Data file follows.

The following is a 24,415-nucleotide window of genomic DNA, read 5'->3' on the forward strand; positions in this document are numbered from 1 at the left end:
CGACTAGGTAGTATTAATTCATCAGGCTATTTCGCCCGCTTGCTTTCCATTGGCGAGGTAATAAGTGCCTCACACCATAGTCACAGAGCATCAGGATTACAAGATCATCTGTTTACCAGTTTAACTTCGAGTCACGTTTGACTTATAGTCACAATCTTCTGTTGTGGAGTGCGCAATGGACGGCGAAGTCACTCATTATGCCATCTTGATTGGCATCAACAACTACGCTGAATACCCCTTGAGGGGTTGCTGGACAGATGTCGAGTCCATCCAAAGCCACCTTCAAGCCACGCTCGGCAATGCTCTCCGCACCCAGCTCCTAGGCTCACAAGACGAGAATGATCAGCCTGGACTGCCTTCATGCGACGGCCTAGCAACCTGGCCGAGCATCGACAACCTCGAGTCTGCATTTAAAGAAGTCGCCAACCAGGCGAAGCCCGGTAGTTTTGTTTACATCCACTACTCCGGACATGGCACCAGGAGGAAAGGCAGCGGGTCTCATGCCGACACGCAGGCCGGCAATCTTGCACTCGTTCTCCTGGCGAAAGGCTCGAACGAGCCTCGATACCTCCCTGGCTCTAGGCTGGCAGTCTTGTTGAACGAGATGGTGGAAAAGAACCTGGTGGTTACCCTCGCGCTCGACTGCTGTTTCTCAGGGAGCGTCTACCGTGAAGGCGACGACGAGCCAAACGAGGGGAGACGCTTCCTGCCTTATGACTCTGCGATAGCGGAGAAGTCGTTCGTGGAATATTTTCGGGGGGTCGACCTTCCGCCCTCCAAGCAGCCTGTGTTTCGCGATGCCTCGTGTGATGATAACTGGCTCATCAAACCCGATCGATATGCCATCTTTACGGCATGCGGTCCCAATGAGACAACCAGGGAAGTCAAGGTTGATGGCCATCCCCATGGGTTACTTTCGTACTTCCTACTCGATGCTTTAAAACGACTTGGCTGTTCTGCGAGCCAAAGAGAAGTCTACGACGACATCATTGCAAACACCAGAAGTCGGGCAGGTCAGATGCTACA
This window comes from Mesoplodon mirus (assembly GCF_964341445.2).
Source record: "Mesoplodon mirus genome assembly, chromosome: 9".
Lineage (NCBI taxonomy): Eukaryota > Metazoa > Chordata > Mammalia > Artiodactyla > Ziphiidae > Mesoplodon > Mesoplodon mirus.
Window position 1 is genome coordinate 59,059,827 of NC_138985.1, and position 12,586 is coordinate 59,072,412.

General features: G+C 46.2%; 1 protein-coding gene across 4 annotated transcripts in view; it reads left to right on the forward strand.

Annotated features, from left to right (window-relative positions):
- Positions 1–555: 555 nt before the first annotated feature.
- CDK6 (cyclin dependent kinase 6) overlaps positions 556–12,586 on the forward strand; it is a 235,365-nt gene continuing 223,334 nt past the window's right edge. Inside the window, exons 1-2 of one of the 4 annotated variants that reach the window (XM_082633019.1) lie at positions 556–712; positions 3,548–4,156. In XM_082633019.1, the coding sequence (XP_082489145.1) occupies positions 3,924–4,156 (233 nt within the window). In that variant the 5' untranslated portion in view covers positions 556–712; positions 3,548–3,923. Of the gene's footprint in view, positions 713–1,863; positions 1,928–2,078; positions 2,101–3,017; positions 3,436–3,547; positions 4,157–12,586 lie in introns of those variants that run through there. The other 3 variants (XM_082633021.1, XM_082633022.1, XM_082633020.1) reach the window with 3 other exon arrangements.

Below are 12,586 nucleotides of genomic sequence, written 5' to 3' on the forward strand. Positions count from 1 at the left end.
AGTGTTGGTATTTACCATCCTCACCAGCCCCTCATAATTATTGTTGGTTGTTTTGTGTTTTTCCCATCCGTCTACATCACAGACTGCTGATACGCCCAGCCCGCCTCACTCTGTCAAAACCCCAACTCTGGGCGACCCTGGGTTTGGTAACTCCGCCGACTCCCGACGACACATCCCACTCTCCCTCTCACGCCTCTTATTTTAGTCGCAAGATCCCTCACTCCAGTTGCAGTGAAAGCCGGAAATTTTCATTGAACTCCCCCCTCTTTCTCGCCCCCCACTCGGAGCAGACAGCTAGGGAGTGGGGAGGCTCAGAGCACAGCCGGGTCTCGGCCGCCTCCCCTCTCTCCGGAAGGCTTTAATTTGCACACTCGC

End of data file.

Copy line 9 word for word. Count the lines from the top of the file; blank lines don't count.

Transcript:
- Positions 1–555: 555 nt before the first annotated feature.